Friday, 18 Apr 2014
New Aboriginal names for Regional Parks
The following article was submitted to Roleybushcare by John Snowden, Department of Environment and Conservation Nature Conservation Officer, Perth Hills District. (Information about Canning National Park is highlighted in orange)
New names for hills parks reflect Aboriginal heritage
"It is appropriate that we reflect the culture and heritage of Aboriginal ancestors when naming these areas which have been set aside because of their natural beauty and diversity," Mr Templeman said.
"The new names were selected after an extensive consultation process which included the Darling Range Community Advisory Committee, Aboriginal language specialists, the local government authorities of Swan, Mundaring, Kalamunda, Gosnells, Armadale and Serpentine-Jarrahdale and Aboriginal groups and individuals.
"Aboriginal elders who were consulted expressed a strong preference for the park names to recognise Nyoongar individuals and peoples who were present at the time of European settlement.
"Consequently, the names for the new parks have strong links to the local areas."
The new park names are:
• Wooroloo Regional Park (formerly Chidlow Regional Park);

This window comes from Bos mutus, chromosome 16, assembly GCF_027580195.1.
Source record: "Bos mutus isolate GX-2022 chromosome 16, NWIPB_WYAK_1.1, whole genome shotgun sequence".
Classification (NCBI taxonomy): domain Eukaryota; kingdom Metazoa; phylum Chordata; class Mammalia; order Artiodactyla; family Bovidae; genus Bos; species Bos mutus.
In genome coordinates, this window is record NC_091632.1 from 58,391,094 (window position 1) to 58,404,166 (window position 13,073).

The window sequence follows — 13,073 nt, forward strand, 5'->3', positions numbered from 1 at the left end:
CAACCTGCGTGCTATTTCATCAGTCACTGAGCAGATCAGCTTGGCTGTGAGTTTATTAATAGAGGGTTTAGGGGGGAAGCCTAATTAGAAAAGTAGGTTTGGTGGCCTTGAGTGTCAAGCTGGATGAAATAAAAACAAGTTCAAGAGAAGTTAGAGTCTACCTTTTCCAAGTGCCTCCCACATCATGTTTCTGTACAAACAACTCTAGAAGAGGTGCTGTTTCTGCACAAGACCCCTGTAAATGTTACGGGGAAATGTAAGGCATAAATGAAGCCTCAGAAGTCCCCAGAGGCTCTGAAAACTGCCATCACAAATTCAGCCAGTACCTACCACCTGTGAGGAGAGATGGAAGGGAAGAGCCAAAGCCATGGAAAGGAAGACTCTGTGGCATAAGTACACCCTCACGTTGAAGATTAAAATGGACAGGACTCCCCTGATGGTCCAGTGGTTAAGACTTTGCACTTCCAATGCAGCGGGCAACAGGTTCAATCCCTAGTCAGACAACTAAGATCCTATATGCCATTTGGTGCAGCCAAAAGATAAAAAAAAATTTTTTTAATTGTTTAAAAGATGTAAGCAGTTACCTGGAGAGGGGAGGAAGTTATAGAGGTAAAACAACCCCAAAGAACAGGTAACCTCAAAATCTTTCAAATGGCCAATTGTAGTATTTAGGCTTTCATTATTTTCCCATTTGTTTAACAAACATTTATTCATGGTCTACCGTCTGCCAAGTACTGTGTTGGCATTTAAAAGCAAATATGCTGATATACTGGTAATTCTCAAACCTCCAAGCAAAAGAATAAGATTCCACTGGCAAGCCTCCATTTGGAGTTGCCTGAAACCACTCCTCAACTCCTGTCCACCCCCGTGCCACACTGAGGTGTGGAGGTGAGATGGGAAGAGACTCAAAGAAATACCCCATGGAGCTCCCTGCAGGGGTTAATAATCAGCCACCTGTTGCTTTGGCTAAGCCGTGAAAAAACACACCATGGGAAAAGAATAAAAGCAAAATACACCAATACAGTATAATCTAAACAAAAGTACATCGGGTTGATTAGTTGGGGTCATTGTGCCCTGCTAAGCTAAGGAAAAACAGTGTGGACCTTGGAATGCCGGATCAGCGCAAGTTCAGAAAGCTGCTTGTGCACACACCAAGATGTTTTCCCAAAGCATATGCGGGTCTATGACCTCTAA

• Mundy Regional Park (formerly Kalamunda Regional Park);
• Banyowla Regional Park (formerly Kelmscott-Martin Regional Park);
• Beelu National Park (formerly Mundaring National Park);
• Korung National Park (formerly Pickering Brook National Park); and
• Midgegooroo National Park (formerly Canning National Park).
Today's naming ceremony also confirmed the name for Wungong Regional Park.
The Minister said the new names would not replace existing names of individual reserves within the parks.
"Names for other new parks and reserves created under the Protecting Our Old-growth Forests policy will be determined through an appropriate consultation process with key stakeholders and Aboriginal representatives," he said.
Background notes on the Aboriginal park names are attached.
Minister's office - 9220 5050
PARKS OF THE DARLING RANGE - BACKGROUND NOTES
WOOROLOO REGIONAL PARK (formerly Chidlow Regional Park) (pronounced woo-roh-loo)
Wooroloo is an Aboriginal word first recorded in 1841 when a town site to be named Worriloo was surveyed. Other spellings of Worrilow and Warriloo are also recorded, but by the 1890s the Wooroloo spelling was commonly used.
It is also believed that the name was derived from the Aboriginal word 'Worrilow', which referred to certain pools along the Wooroloo Brook.
The Department of Environment and Conservation was advised by one of the Aboriginal elders consulted during the park naming process that Wooroloo is a Nyoongar word for ‘come back again' or ‘you will return'.
A railway stopping place named Wooroloo was established in 1897 and a government town site of this name declared in 1913.
Wooroloo Regional Park includes the following reserves:
MUNDY REGIONAL PARK (formerly Kalamunda Regional Park) (pronounced mun-dee)
Mundy (or Munday) was a leader of the Beelu (or Beeloo) people at the time of European settlement. The Beelu people occupied a district that was generally bound by the Helena, Swan and Canning Rivers.
In the early days of European settlement, Munday was one of the most important and successful negotiators for Perth's Wajuk community.